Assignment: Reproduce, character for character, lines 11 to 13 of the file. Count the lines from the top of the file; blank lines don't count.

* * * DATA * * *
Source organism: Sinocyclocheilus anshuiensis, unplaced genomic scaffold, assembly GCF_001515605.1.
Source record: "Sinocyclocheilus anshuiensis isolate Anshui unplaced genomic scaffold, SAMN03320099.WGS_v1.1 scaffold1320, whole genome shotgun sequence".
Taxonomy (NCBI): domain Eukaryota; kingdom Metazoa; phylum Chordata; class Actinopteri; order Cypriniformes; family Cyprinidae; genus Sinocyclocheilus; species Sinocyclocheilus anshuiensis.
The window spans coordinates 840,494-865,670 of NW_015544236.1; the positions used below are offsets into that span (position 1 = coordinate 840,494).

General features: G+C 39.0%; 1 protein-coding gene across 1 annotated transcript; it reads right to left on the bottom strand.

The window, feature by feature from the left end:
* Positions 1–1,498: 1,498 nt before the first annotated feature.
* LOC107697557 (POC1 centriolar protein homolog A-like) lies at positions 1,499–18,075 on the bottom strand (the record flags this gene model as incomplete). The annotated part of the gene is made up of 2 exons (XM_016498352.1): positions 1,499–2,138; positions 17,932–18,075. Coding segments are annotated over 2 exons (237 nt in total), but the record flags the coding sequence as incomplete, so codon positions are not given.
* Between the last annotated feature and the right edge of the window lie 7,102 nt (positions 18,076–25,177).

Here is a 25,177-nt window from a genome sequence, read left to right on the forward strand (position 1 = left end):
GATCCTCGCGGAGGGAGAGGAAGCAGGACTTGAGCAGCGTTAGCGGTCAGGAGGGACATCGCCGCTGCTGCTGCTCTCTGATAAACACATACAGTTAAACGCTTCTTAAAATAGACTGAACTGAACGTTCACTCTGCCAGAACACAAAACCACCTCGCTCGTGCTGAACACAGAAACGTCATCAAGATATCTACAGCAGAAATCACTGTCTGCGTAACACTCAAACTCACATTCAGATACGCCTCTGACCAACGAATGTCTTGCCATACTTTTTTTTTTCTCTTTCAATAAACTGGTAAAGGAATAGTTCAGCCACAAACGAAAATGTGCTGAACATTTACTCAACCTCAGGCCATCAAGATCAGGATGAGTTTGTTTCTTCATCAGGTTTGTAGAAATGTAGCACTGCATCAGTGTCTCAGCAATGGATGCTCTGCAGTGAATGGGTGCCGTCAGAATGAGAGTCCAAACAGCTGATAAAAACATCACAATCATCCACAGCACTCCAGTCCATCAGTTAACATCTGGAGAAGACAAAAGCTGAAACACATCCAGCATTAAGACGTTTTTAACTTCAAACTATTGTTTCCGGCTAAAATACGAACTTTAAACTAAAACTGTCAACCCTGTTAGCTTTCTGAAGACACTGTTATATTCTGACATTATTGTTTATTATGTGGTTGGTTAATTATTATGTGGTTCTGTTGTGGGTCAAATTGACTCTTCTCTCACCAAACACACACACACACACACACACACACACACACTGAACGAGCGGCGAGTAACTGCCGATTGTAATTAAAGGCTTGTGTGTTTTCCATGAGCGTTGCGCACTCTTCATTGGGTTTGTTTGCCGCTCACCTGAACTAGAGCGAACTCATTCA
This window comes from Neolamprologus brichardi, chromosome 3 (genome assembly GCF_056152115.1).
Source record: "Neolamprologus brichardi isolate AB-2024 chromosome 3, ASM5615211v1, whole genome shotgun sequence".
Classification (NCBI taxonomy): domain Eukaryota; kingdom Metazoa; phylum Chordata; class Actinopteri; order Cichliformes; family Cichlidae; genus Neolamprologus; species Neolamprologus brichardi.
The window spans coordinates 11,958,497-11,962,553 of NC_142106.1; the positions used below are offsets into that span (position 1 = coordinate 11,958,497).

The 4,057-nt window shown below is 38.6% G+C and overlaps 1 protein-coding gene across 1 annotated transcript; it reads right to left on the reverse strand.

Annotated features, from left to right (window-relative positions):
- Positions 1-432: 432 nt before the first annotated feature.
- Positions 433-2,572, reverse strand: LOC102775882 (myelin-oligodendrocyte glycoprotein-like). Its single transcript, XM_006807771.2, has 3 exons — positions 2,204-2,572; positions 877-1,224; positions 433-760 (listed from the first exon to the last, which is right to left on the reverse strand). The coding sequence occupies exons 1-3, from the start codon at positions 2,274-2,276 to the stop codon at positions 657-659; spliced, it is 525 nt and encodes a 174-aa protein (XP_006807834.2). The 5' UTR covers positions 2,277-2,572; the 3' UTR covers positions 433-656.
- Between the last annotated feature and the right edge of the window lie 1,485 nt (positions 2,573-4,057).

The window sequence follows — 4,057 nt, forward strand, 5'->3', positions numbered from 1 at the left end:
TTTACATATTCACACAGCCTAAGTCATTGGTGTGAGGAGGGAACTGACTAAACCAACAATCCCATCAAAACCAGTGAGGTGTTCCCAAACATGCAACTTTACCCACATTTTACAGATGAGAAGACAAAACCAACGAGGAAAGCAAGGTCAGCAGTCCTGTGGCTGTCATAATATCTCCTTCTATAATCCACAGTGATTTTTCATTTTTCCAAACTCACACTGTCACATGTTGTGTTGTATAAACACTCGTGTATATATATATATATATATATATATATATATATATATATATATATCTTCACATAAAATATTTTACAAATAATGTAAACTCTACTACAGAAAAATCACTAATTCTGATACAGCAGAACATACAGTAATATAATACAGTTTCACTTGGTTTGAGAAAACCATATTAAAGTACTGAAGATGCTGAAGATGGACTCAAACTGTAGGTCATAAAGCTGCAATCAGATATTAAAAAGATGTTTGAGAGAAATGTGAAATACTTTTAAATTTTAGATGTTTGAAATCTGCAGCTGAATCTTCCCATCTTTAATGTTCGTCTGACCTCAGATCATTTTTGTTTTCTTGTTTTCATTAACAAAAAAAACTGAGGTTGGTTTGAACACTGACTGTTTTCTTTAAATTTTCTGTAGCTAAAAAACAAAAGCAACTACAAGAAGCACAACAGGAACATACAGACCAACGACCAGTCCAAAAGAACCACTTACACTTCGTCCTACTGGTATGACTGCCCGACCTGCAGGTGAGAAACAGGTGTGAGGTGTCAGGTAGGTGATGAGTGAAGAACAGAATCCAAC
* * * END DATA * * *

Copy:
GATCCTCGCGGAGGGAGAGGAAGCAGGACTTGAGCAGCGTTAGCGGTCAGGAGGGACATCGCCGCTGCTGCTGCTCTCTGATAAACACATACAGTTAAACGCTTCTTAAAATAGACTGAACTGAACGTTCACTCTGCCAGAACACAAAACCACCTCGCTCGTGCTGAACACAGAAACGTCATCAAGATATCTACAGCAGAAATCACTGTCTGCGTAACACTCAAACTCACATTCAGATACGCCTCTGACCAACGAATGTCTTGCCATACTTTTTTTTTTCTCTTTCAATAAACTGGTAAAGGAATAGTTCAGCCACAAACGAAAATGTGCTGAACATTTACTCAACCTCAGGCCATCAAGATCAGGATGAGTTTGTTTCTTCATCAGGTTTGTAGAAATGTAGCACTGCATCAGTGTCTCAGCAATGGATGCTCTGCAGTGAATGGGTGCCGTCAGAATGAGAGTCCAAACAGCTGATAAAAACATCACAATCATCCACAGCACTCCAGTCCATCAGTTAACATCTGGAGAAGACAAAAGCTGAAACACATCCAGCATTAAGACGTTTTTAACTTCAAACTATTGTTTCCGGCTAAAATACGAACTTTAAACTAAAACTGTCAACCCTGTTAGCTTTCTGAAGACACTGTTATATTCTGACATTATTGTTTATTATGTGGTTGGTTAATTATTATGTGGTTCTGTTGTGGGTCAAATTGACTCTTCTCTCACCAAACACACACACACACACACACACACACACACACTGAACGAGCGGCGAGTAACTGCCGATTGTAATTAAAGGCTTGTGTGTTTTCCATGAGCGTTGCGCACTCTTCATTGGGTTTGTTTGCCGCTCACCTGAACTAGAGCGAACTCATTCA
This window comes from Neolamprologus brichardi, chromosome 3 (genome assembly GCF_056152115.1).
Source record: "Neolamprologus brichardi isolate AB-2024 chromosome 3, ASM5615211v1, whole genome shotgun sequence".